How to Get a Business Loan

How to Get a Business Loan

Unless you are an accountant, or other financial services professional, you did not start a business to manage finances. You started because you have a passion for what you do - a burning desire to grow a successful business that grows and allows you to fulfil your ambitions.

Business loans are seen by many business owners as a way to change the trajectory of their business in both prosperous and uncertain times.Whether they are struggling to meet payroll or have recognised a unique market opportunity that they want to capitalise on, each scenario requires a cash injection. In fact, 2018 research by the Genesis Initiative revealed that almost 1 in 2 small businesses said they would be unable to grow their business without access to finance, with 86% already struggling to grow.

While the prospect of a business loan may seem daunting, you just never know when your business may need it so it’s always better to be prepared! In this blog, our aim is to uncover the fundamental aspects involved when small business owners like yourself first start to consider how to get a business loan.  

DISCLAIMER: Always seek professional advice when making important financial decisions as they can have a significant impact on both you and your business.

Things to consider before you start your search

Why do you need a business loan?

High Street Banks, Alternative Lenders and Independent Finance providers will all require you to outline what you intend to use the business loan for, to ensure that it is intended for a business purpose. It is important to have clarity on this beforehand in order to make a strong business case for the lender, and convince them that you have a clear strategy in place to service the repayments. Common reasons for accessing finance include:

  • pay off existing debts (e.g., other loans, invoices).
  • buy new stock or machinery
  • purchase a new facility
  • refurbishment of premises
  • cash flow / working capital
  • expand existing business
  • pay an upcoming tax bill
  • property development

The more detail that you can show the lender, the greater your chances of securing funding. In particular, if it is for business development purposes, what is the potential return on investment (ROI) of the project?

The Details...

As with any request for finance, the lender will need to know how much you need, how long you need the loan for, and how quickly you need it. This will vary greatly from business to business as each is completely different and should be determined after fully assessing your current financial situation:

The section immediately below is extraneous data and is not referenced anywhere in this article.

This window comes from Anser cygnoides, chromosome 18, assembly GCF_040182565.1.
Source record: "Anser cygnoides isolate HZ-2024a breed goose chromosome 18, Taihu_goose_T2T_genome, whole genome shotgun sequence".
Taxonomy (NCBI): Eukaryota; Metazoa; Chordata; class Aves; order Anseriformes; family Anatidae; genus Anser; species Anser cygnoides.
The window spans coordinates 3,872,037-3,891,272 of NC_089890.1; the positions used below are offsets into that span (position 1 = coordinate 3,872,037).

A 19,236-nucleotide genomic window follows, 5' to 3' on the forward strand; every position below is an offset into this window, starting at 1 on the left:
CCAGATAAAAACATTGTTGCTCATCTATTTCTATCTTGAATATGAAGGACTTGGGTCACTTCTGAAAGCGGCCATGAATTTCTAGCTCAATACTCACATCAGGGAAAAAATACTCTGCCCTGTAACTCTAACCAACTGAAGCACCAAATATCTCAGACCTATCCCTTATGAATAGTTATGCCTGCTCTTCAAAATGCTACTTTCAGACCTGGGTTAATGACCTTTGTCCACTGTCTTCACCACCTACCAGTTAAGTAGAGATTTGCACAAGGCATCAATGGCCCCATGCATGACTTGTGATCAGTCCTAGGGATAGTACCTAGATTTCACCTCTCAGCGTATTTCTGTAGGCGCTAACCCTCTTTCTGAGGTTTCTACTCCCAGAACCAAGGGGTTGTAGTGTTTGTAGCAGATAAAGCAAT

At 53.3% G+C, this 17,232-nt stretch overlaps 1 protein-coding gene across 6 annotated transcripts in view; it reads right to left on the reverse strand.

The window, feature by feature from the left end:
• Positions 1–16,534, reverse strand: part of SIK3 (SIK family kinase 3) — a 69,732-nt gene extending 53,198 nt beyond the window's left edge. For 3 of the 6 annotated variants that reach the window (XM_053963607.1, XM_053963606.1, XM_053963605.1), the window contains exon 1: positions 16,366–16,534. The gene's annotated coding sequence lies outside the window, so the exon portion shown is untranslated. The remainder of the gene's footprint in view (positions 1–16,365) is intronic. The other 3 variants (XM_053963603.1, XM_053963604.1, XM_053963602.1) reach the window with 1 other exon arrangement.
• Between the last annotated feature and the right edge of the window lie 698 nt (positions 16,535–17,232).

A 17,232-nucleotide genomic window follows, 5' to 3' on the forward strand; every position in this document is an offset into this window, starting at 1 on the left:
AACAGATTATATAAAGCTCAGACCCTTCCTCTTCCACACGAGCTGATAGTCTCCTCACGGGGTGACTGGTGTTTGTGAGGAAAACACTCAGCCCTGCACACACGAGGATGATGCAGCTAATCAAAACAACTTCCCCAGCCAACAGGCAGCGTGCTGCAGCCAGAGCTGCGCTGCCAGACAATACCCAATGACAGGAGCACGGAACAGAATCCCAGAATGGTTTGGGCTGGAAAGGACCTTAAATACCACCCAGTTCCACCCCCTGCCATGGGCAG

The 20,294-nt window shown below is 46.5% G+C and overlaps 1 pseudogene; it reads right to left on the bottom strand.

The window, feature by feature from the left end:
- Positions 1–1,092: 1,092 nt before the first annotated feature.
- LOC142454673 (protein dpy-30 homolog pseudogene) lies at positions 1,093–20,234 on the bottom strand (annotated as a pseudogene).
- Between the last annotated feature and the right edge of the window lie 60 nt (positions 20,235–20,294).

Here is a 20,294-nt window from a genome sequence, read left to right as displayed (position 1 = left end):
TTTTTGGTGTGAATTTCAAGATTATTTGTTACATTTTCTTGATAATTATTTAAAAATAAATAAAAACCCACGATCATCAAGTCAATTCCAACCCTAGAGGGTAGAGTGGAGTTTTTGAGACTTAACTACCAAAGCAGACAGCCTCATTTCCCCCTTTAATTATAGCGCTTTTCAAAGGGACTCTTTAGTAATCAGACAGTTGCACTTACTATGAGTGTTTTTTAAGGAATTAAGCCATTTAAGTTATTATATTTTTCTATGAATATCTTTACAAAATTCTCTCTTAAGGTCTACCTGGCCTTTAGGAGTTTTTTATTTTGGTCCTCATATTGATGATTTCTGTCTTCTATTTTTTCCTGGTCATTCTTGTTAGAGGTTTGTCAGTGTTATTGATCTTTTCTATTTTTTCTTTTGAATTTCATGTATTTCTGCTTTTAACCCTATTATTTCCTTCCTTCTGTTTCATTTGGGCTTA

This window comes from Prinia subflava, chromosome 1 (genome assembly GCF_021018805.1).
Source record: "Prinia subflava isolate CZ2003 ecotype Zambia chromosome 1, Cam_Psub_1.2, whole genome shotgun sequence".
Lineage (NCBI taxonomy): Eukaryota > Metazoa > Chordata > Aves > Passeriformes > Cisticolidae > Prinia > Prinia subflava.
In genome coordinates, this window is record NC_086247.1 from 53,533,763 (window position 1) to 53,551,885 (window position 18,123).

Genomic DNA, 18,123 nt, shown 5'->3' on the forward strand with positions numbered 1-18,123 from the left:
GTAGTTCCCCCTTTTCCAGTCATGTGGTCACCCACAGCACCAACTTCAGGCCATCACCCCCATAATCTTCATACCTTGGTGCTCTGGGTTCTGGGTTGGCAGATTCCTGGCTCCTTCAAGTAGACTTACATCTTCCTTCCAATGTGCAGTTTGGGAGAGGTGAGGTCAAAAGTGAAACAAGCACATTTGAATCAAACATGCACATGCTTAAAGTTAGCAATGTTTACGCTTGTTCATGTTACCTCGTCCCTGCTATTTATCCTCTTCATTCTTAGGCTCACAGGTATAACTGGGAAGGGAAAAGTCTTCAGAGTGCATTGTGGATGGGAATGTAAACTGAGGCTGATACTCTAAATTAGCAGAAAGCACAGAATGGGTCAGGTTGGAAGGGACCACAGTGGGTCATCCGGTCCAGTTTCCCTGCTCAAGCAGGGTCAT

• How much you need will depend on what you plan to use the finance for. If it is the purchase of a new asset for example, you will need to consider how much you have been quoted for the asset, the depreciation on the asset and its lifetime value.
  • How long you need it for will require some analysis, as factors such as cashflow will determine how much you can repay each month and therefore what terms you can afford to commit to.
  • The speed at which you need the loan will highlight to lenders how urgent the loan is, and perhaps indicate that you are struggling financially. Therefore, be careful of assuming that “faster is better” as it could result in a higher interest rate.

Always speak with a finance professional to find the option most suitable to your situation.

Types of business finance

The term ‘business loan’ tends to encompass all types of business finance. Many small businesses are not aware of just how many finance options exist in the market, so it is useful to understand the different types.

Asset Finance is a type of lending which allows a business to fund the purchase of assets or equipment, over an agreed period of time, with regular payments.

Bridging loans allow a business to lend a sum of money to cover the period of time between the processing of two transactions.Typically, the buying of one property and selling of another.

Unsecured business loans are a type of lending solution whereby a business can access finance without having to use personal or business assets as collateral. In other words, should the business be unable to repay the loan, the lender is not able to recover the losses by repossessing assets such as a house. Often, this means the interest rate is higher.

Secured business loans require a business to offer personal or business assets as collateral in exchange for the loan. If the business is unable to repay, the lender is entitled to repossess the asset.Interest rates are generally lower as a result, but this type of finance is much riskier, and businesses should not commit to it without careful consideration.

Invoice Finance allows businesses to borrow money against future invoices, or money owed to them by customers. These facilities tend to be used to improve cash flow. 

Merchant Cash Advance gives a business an amount of money upfront in exchange for a portion of future card sales, plus interest.This is most suitable for businesses that take a significant percentage of their sales through card terminals.

Working Capital or Cash Flow Loans are a form of finance that is generally used to cover the day-to-day expenses of a business.These could be payroll, rent, utilities or other recurring expenses.

How does business loan interest work?

A business loan is generally lent to a business for use over an agreed time period, during which the business will repay both the principal (i.e., the amount borrowed) plus interest. Interest rates may be calculated on an annual or monthly basis.

For example, if your business were to borrow £50,000 over 1 year at an interest rate of 10%,you would repay £55,000 in total over 12 months:

10% of £50,000 = £5,000